Santa Paula Times

2004 White House ornament sets a nostalgic holiday scene

September 22, 2004
Santa Paula News
The 2004 White House Christmas ornament honoring the presidency of Rutherford B. Hayes recreates a snowy scene of a sleigh in winter on the North Lawn of the White House. President Hayes loved the winter season and enjoyed taking his family and guests for sleigh rides on the grounds and in the hills around Washington. Laughter, mingled with the jingling of sleigh bells filling the air, sets the tone of this nostalgic holiday vignette. The ornament, the 24th in a series started by the White House Historical Association in 1981, sets a festive holiday scene within an oval niche surrounded by a 24 kt. gold finish brass frame. The reverse shimmers with snowflakes against an enameled royal blue sky. “The White House Christmas celebrations during the Hayes administration were not grand state affairs but family-centered events with friends and staff. The first family always celebrated the holiday season with everyone who worked at the White House, giving secretaries, clerks, doorkeepers and other staff members a present and card from the family,” said Neil W. Horstman, president of the White House Historical Association.Rutherford B. Hayes, the 19th president of the United States (1877-1881), came to office after one of the most controversial elections in American history. He was sworn in as president amidst threats of violence that caused President Ulysses S. Grant to arrange for a secret oath taking in the Red Room of the White House. He repeated the oath in a public ceremony at the U.S. Capitol the following day. President Hayes pledged to serve only one term in office and proved to be a competent and honest executive. His administration ended the military occupation of the South; instituted a fiscal policy to end the Panic of 1873; and started civil service reform.The Hayes family circle at the White House included the president and his wife and five children ages 8 to 24 years. The Hayeses formed a large and boisterous household, and the holiday season was filled with cheer and merrymaking. Determined to conform entertaining to society’s new moral ideals following the Panic of 1873, President Hayes eliminated wine from the presidential table. The banishing of alcohol from the White House earned First Lady Lucy Webb Hayes the nickname of “Lemonade Lucy” and received enthusiastic public approval. Unfairly, Mrs. Hayes has been remembered more for her husband’s decision than her importance as his influential partner. She was the first wife of a president to graduate from college and advocated women’s education and intellectual equality. Fond of children, she invited Washington children to roll their Easter eggs on the White House lawn after they had been banned from the Capitol grounds, establishing the White House Easter egg rolling in 1878 that remains a popular public event to this day.President and Mrs. Hayes were ardent collectors of antiques and emphasized the history of the house, especially in the public staterooms. They initiated the first significant art collecting at the White House by acquiring portraits of the presidents and first ladies. Mrs. Hayes’s special interest in portraits of first ladies is responsible for producing the large painting of Martha Washington which hangs in the East Room as a companion to the Gilbert Stuart portrait of George Washington.Of the previous White House ornaments, 17 honor presidents, starting with George Washington. The 1989 ornament pays tribute to the bicentennial of the American presidency while the bicentennial of the White House as home of the president was commemorated in 2000. The 2002 ornament honored the centennial of restoration of the White House and the building of the West Wing.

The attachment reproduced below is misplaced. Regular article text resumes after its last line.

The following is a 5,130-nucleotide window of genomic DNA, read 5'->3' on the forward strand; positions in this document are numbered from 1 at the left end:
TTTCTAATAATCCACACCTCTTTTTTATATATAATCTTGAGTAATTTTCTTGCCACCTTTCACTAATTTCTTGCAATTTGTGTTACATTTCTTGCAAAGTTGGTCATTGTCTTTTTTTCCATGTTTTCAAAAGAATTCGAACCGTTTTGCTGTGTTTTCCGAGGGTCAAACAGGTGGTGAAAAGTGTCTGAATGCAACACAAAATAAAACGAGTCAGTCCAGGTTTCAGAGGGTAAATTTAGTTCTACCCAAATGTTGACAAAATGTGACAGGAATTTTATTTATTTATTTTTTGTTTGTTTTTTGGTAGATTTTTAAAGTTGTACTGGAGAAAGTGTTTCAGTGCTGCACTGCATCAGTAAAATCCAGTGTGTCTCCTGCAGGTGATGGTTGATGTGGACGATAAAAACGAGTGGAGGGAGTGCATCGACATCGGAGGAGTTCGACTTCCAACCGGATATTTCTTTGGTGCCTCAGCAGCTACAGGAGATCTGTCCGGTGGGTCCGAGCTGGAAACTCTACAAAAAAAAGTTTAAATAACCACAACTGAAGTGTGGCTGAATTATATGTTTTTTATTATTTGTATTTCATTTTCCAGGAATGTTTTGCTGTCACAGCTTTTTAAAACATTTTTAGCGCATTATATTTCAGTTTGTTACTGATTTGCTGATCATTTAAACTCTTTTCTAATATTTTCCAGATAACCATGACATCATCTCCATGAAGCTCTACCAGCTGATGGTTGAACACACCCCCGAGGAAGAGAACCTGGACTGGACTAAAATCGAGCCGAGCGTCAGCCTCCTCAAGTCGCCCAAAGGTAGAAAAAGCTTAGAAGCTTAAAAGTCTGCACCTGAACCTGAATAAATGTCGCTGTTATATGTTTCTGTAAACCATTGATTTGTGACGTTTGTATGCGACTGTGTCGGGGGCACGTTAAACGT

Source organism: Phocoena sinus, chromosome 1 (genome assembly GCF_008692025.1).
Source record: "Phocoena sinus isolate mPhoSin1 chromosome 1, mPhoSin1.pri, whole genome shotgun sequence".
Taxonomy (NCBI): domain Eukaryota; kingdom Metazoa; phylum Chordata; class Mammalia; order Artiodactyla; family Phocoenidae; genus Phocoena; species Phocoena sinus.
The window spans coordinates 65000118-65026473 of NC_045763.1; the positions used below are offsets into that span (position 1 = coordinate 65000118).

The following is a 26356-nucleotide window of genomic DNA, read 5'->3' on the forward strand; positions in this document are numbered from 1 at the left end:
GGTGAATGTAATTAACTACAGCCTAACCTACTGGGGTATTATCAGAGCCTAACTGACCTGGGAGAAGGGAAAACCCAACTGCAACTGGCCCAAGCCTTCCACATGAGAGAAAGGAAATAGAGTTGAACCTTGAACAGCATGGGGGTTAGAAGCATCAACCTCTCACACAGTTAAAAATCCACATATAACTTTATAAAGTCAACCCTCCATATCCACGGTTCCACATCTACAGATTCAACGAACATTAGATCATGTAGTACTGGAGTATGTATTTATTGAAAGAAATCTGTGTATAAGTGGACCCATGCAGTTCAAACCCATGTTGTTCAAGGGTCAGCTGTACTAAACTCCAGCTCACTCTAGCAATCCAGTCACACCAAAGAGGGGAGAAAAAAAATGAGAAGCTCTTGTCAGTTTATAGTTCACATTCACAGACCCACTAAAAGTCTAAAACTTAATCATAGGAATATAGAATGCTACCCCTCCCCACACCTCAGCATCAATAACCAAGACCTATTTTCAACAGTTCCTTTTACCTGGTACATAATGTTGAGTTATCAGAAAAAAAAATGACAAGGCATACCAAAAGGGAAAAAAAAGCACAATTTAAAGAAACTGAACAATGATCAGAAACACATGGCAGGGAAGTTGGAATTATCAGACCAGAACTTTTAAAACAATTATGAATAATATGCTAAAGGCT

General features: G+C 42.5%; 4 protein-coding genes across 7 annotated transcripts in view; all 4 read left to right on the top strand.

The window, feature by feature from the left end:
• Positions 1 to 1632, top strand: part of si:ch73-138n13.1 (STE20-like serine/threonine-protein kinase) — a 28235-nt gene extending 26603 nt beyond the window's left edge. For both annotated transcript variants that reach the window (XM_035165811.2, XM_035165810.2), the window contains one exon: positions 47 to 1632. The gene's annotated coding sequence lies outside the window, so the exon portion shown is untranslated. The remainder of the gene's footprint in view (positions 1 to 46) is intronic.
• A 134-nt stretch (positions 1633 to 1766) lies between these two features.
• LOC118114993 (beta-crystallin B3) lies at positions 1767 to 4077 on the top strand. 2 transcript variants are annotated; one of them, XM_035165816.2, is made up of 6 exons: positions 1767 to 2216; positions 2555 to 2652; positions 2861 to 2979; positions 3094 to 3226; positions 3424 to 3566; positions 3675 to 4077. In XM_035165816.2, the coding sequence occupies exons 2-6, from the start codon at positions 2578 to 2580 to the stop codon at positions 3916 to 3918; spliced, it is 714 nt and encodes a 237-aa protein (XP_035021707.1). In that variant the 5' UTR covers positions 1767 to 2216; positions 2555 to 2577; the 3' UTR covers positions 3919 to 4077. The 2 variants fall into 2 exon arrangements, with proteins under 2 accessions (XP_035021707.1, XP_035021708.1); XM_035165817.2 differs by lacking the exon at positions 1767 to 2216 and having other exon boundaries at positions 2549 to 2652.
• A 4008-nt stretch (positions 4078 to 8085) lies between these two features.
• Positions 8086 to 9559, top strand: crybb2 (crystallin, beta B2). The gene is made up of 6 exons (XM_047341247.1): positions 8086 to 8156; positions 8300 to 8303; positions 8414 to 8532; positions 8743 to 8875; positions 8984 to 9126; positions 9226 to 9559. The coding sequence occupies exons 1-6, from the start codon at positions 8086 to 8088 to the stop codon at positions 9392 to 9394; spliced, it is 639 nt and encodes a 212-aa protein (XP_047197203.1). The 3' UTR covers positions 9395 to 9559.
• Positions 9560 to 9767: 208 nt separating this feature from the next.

The cost of the ornament is $16 plus packing and delivery and it can be ordered from the White House Historical Association, P.O. Box 96586, Washington, D.C. 20090-6586, or you may call toll free 1-800-555-2451, or visit online at Each of the 23 ornaments (from 1981 to 2003) is also available, along with educational brochures.The White House Historical Association was established in 1961 as a non-profit organization to enhance the understanding, appreciation, and enjoyment of the White House. All proceeds from its trusts and sales of ornaments, publications and other association products are used to fund acquisitions of historic furnishings and art work for the permanent White House collection, assist in the preservation of the public rooms, and further its educational mission.